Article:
As this newspaper celebrates its 200th birthday with a reception at the Scottish Parliament, this year marks another big anniversary and a defining moment – replacing adverts with news and pictures on the front page
The 200th anniversary of The Scotsman newspaper will be marked at a special reception at the Scottish Parliament tonight, where guests will celebrate two centuries of Scotland’s national newspaper with a walk down memory lane and a look to the future.
This year also marks another anniversary for The Scotsman; not quite at bicentenary level, but a defining moment all the same. Sixty years ago, this newspaper made the momentous decision to take classified advertising off the cover, and replace it with front page news.
The editor of the day, Alastair Dunnett, had been hired by owner Roy Thomson, a Canadian millionaire, and was tasked with delivering what had previously been unthinkable.
So on 17 April, 1957, The Scotsman hit the news stands with a heady mix of headlines, stories and even a photograph on the front page – showing Scotsman billboards at the John Menzies bookstall at Waverley Station, announcing the imminent arrival of ‘Front page News’ and declaring: ‘The Scotsman has changed vitally – You must read it now.’
On an inside page, a comment article addressed the matter directly, by repeating the concerns of many readers with an article headlined ‘What are they doing to The Scotsman?’ accompanied by the summary: ‘Readers have asked that question for well over a century.’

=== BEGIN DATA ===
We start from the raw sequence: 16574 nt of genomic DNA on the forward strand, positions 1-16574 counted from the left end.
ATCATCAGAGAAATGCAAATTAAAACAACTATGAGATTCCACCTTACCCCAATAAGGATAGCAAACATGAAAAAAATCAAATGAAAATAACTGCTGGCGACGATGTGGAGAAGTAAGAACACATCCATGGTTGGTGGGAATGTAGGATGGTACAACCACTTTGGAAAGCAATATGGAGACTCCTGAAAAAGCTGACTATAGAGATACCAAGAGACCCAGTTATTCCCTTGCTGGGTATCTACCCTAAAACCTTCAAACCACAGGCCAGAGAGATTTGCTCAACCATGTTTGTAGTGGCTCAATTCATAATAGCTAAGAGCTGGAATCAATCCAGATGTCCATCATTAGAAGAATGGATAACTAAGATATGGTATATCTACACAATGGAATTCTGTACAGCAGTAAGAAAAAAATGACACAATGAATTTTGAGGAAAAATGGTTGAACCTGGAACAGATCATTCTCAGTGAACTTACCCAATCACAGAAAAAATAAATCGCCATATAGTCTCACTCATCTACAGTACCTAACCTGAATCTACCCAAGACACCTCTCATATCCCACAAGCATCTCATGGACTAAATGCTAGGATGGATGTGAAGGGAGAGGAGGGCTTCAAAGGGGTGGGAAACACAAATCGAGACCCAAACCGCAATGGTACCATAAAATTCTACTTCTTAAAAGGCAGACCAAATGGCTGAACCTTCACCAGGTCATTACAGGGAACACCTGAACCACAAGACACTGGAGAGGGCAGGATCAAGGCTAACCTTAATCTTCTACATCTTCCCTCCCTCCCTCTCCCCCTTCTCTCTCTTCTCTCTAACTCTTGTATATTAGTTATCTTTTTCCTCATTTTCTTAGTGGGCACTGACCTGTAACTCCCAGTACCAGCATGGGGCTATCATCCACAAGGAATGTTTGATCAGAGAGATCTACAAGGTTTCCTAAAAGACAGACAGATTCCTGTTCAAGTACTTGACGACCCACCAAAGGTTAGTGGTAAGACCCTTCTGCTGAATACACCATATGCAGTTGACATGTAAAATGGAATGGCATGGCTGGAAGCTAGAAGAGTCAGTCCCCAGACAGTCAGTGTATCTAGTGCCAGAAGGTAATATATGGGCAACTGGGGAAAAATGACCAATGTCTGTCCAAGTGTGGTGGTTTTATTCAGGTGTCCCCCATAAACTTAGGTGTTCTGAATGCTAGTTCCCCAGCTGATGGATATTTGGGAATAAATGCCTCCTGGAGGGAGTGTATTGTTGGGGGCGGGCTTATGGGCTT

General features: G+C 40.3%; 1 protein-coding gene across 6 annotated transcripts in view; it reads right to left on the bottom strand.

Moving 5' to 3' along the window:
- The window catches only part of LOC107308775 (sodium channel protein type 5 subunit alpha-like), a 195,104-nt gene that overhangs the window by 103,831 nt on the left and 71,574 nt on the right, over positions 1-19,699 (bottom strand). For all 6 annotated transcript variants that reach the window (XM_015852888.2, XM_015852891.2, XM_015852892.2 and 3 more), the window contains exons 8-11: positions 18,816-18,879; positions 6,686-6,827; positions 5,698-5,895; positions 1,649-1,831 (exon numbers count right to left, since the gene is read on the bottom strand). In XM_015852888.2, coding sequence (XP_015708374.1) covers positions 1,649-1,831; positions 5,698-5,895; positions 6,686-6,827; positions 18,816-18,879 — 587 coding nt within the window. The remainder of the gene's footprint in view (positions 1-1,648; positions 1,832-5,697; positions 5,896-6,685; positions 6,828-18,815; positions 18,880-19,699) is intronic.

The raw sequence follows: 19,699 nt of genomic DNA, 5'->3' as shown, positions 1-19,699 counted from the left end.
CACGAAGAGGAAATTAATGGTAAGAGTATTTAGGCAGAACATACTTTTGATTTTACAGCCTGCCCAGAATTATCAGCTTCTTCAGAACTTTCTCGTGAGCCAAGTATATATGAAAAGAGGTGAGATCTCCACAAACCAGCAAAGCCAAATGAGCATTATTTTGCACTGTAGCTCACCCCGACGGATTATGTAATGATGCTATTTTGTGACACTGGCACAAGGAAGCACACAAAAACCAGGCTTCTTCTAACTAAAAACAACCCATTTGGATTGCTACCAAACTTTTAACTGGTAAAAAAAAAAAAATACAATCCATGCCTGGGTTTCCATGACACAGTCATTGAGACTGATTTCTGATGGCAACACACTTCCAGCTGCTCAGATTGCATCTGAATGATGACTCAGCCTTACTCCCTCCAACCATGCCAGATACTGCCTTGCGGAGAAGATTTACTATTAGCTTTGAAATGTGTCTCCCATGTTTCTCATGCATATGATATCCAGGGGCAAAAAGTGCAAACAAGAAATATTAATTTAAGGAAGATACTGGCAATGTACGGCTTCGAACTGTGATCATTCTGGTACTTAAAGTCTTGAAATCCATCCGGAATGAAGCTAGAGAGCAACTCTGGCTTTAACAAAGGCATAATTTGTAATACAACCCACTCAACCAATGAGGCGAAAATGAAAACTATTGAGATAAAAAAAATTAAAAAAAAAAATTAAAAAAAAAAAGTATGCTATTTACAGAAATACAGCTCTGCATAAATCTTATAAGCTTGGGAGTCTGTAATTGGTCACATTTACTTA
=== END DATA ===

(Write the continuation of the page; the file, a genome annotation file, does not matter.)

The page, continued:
Here, we reproduce the article, written by Robert A. Warren. The debate over front page news is prehistoric, but many of the issues raised over process of change in newspapers remain relevant to this day:
ALL over Scotland, it is safe to assume, people will be asking: “What are they doing to ‘The Scotsman’?” That is as it should be. A great newspaper stands in a peculiarly intimate relationship with its readers. It is a friend and counsellor, familiar yet respected. They like to feel that they know it thoroughly, are at ease with it, and have gauged its personality, habits of mind and idiosyncrasies. Thus, any change in that newspaper comes as a shock, until daily familiarity again establishes the old, easy relationship.
But what are they doing to “The Scotsman”? No more than what they have always been doing – keeping it alert and lively and abreast of the times. What they are certainly not doing is changing its essential personality. It remains “The Scotsman,” with all that that has come to imply in nearly a century and a half of vigorous life. But it has got a new dress – not a teddy-boy suit or an American “city-slicker” outfit but a well-tailored, Scottish-made, soberly fashionable suit, in full keeping with its dignity and its place in the life of Scotland today.
That process of changing its dress and remodelling its home and its domestic arrangements in keeping with the times, or even ahead of them, has, of course, gone on throughout the life of “The Scotsman.” This is no mere slavish following of fashion, it is the process of growth and development without which the paper could not have kept its influence or maintained its service to its readers. One has only to look back through the ranked files of the newspaper to see that it has constantly been changing, and to know that while people have periodically been asking, “What are they doing to ‘The Scotsman’?” they have also invariably come round to the view that what has been done is both right and inevitable.
They asked that question with querulous insistence when, more than a century ago, on the very day of the final removal of the “Taxes on Knowledge,” this paper made its first appearance as a daily. But what would have happened to “The Scotsman” if, as many of its faithful friends and readers urgently demanded, it had decided to eschew all change and progress and continue as a bi-weekly?